Spoiler Alert: I didn’t Use the Columns

It’s more fun to build along with you, revealing all the mistakes–and worse!–that actually go into creating a seemingly perfect result than to hold off until the end, pretending everything’s gone smoothly. Nothing ever goes smoothly. When I first started helping my husband get into making I told him: a fifty percent success rate is actually really good. The more you press yourself to try new things, the harder it’ll be; screwing up is how we learn. And boy, every day, do I learn a lot!

Blackthorn Manor is my first (almost) entirely Glowforge Pro-produced project. But, as you’ll see, any kind of CAD (which only means computer aided design, and can refer to a wide variety of programs) is just another tool. It’s AWESOME, but anyone telling you it’s a shortcut probably also thinks Jethro Tull made things a little too easy with the seed drill.

Whether we’re talking scrap paper or Illustrator, a design has its limitations and one of them, for me, always seems to be my ability to imagine columns in situ. I also–usually–end up way over-designing things. That wainscot? It’s awesome, I hope you use it, but it’s, for me, going in a different project entirely. Once I had everything fully assembled, into sub-assemblies, and placed together in the general shape of a roombox it just seemed way too busy. Your mileage, as always, may vary!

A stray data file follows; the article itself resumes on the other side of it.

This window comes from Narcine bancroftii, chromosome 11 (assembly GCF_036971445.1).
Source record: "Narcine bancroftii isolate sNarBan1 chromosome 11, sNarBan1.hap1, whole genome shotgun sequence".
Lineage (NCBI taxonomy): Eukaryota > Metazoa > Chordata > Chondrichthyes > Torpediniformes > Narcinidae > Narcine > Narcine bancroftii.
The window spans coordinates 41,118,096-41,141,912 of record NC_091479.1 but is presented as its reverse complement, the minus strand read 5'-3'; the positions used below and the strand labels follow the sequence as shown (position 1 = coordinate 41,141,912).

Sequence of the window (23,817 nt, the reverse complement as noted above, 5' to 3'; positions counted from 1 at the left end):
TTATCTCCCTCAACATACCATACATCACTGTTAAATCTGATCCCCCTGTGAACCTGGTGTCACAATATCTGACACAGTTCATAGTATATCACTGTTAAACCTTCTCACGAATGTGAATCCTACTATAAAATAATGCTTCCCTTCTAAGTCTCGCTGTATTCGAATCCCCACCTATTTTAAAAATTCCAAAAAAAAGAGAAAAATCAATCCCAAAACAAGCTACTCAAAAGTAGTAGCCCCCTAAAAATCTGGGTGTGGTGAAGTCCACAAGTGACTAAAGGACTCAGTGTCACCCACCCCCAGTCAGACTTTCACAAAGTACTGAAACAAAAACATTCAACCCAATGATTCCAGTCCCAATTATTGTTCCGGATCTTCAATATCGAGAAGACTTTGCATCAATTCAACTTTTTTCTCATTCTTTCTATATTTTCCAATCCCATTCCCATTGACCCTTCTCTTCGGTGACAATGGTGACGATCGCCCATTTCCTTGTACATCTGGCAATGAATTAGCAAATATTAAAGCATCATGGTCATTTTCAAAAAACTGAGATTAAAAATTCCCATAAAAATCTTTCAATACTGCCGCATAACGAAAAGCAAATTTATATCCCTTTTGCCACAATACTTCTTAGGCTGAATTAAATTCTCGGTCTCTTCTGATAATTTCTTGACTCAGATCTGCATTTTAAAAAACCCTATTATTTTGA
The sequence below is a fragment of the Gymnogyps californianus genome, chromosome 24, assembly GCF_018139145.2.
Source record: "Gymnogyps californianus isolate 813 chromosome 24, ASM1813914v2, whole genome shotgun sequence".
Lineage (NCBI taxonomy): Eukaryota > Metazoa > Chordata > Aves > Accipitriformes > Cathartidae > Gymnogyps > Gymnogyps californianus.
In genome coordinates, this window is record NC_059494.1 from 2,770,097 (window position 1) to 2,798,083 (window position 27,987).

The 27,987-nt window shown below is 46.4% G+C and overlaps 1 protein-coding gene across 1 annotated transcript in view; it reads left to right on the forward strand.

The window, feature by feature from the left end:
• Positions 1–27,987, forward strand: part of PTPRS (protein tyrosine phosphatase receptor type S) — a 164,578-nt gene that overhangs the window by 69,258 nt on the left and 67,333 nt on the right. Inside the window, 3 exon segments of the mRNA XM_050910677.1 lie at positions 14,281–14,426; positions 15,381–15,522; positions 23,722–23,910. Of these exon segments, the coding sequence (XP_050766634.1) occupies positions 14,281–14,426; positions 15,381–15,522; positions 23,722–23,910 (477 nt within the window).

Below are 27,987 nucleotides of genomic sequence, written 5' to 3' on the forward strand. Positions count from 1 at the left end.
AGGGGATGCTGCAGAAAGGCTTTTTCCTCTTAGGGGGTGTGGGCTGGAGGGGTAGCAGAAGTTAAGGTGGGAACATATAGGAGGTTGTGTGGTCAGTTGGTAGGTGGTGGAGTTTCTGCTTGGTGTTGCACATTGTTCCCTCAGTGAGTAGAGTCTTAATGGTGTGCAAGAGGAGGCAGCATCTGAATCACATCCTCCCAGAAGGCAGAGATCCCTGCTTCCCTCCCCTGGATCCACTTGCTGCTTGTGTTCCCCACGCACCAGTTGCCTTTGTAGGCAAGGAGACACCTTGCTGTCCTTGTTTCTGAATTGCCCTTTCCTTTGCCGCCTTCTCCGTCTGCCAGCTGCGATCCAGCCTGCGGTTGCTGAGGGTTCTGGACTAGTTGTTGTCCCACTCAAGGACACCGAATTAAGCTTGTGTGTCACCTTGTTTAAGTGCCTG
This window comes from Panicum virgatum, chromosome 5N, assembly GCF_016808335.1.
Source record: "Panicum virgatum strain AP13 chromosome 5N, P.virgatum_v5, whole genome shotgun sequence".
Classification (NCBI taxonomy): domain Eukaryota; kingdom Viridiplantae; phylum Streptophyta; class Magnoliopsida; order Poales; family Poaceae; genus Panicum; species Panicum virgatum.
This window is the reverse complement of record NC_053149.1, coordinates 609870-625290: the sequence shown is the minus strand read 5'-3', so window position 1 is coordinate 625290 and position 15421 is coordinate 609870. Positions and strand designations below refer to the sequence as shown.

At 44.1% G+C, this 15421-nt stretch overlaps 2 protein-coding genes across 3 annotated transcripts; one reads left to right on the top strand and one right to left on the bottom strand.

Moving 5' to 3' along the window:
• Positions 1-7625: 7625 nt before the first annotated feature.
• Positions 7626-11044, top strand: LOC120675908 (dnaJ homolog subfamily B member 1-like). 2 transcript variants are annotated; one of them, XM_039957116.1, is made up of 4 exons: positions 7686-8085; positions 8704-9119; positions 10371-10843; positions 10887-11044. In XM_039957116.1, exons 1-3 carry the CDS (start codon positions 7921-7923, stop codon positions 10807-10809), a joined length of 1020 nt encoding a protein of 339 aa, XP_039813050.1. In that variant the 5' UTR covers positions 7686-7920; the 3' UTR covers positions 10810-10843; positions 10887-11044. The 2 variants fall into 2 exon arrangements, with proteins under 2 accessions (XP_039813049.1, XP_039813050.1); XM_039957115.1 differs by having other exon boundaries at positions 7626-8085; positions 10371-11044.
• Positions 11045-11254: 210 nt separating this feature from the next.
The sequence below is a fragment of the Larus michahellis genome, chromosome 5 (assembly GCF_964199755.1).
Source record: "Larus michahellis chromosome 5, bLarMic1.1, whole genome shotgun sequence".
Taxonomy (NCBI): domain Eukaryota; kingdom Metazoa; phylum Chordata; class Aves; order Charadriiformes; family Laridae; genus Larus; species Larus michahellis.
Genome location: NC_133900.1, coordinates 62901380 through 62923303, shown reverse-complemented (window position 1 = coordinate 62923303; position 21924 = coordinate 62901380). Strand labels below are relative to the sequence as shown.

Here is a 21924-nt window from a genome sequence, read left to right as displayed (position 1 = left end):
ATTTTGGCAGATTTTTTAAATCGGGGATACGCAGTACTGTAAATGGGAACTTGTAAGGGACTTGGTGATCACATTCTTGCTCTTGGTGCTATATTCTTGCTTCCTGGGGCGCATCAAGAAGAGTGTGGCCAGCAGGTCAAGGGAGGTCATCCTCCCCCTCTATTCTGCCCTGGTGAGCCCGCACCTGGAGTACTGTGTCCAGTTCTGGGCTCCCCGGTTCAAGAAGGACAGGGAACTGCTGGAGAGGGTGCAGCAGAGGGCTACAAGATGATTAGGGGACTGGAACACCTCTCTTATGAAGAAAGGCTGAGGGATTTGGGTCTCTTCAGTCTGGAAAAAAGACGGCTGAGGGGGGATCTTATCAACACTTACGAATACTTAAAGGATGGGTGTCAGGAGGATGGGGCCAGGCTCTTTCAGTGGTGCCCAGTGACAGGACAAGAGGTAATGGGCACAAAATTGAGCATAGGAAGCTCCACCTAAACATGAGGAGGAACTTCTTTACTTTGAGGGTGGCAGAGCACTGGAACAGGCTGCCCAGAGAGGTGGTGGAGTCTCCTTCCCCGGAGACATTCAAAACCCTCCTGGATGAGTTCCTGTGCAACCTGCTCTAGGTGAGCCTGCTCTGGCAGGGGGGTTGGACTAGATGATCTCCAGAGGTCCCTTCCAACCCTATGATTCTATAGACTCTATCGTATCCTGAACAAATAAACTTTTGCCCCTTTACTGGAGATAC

By sub-assemblies I mean: I assembled the benches, the pieces of the outer mantel, the walls of the inglenook, the walls of the roombox themselves. The floor, ceiling, ceiling trim, those previously mentioned sub-assemblies, they’re all still separate. Why? Ease of painting, friendo, ease of painting.

The next step, after this, is forming composite trims. I like to create my full trim, just like I’m going to use it in my project, before I start cutting and that’s a particularly good approach here as clean, unified cuts more closely replicate stone. Those scribed lines both represent the delineation between blocks of stone, as well as serve as our eventual cutting guide.